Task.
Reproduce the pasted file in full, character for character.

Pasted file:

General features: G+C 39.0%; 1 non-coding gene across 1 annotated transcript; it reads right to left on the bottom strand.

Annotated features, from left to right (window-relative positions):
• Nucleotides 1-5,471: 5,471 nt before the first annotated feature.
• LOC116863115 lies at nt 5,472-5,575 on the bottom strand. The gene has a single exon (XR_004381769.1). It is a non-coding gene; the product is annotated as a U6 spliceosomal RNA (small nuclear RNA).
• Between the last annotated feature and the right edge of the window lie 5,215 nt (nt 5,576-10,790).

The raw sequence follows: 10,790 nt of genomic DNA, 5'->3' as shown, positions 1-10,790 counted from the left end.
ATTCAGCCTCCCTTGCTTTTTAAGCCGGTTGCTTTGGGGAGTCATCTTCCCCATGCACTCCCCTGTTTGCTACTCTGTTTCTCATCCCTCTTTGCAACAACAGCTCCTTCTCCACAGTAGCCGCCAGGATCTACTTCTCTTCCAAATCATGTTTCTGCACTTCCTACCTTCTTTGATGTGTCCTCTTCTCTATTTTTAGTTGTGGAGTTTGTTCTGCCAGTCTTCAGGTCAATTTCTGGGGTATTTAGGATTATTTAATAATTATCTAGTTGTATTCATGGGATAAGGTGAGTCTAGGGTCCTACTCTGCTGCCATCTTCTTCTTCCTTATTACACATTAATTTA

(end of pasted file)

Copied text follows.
General features: G+C 39.0%; 1 non-coding gene across 1 annotated transcript; it reads right to left on the bottom strand.

Annotated features, from left to right (window-relative positions):
• Nucleotides 1-5,471: 5,471 nt before the first annotated feature.
• LOC116863115 lies at nt 5,472-5,575 on the bottom strand. The gene has a single exon (XR_004381769.1). It is a non-coding gene; the product is annotated as a U6 spliceosomal RNA (small nuclear RNA).
• Between the last annotated feature and the right edge of the window lie 5,215 nt (nt 5,576-10,790).

The raw sequence follows: 10,790 nt of genomic DNA, 5'->3' as shown, positions 1-10,790 counted from the left end.
ATTCAGCCTCCCTTGCTTTTTAAGCCGGTTGCTTTGGGGAGTCATCTTCCCCATGCACTCCCCTGTTTGCTACTCTGTTTCTCATCCCTCTTTGCAACAACAGCTCCTTCTCCACAGTAGCCGCCAGGATCTACTTCTCTTCCAAATCATGTTTCTGCACTTCCTACCTTCTTTGATGTGTCCTCTTCTCTATTTTTAGTTGTGGAGTTTGTTCTGCCAGTCTTCAGGTCAATTTCTGGGGTATTTAGGATTATTTAATAATTATCTAGTTGTATTCATGGGATAAGGTGAGTCTAGGGTCCTACTCTGCTGCCATCTTCTTCTTCCTTATTACACATTAATTTA